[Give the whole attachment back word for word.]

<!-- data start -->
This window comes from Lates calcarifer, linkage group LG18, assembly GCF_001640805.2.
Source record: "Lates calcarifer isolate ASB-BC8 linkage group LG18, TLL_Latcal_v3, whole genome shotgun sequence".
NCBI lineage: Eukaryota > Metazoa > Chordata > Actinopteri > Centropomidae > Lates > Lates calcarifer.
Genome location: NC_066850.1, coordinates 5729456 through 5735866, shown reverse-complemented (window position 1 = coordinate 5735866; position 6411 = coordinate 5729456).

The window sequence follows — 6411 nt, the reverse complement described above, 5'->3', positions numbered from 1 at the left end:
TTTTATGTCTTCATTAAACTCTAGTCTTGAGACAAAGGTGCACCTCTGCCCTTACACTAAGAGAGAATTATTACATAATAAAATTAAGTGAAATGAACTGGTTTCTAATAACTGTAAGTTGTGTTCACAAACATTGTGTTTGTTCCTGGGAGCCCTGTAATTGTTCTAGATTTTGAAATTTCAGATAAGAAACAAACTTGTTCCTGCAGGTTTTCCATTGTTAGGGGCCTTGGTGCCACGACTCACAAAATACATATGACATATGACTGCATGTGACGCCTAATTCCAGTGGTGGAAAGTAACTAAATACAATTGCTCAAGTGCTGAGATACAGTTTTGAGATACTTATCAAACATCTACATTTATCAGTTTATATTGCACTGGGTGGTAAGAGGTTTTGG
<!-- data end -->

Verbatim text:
This window comes from Lates calcarifer, linkage group LG18, assembly GCF_001640805.2.
Source record: "Lates calcarifer isolate ASB-BC8 linkage group LG18, TLL_Latcal_v3, whole genome shotgun sequence".
NCBI lineage: Eukaryota > Metazoa > Chordata > Actinopteri > Centropomidae > Lates > Lates calcarifer.
Genome location: NC_066850.1, coordinates 5729456 through 5735866, shown reverse-complemented (window position 1 = coordinate 5735866; position 6411 = coordinate 5729456).

The window sequence follows — 6411 nt, the reverse complement described above, 5'->3', positions numbered from 1 at the left end:
TTTTATGTCTTCATTAAACTCTAGTCTTGAGACAAAGGTGCACCTCTGCCCTTACACTAAGAGAGAATTATTACATAATAAAATTAAGTGAAATGAACTGGTTTCTAATAACTGTAAGTTGTGTTCACAAACATTGTGTTTGTTCCTGGGAGCCCTGTAATTGTTCTAGATTTTGAAATTTCAGATAAGAAACAAACTTGTTCCTGCAGGTTTTCCATTGTTAGGGGCCTTGGTGCCACGACTCACAAAATACATATGACATATGACTGCATGTGACGCCTAATTCCAGTGGTGGAAAGTAACTAAATACAATTGCTCAAGTGCTGAGATACAGTTTTGAGATACTTATCAAACATCTACATTTATCAGTTTATATTGCACTGGGTGGTAAGAGGTTTTGG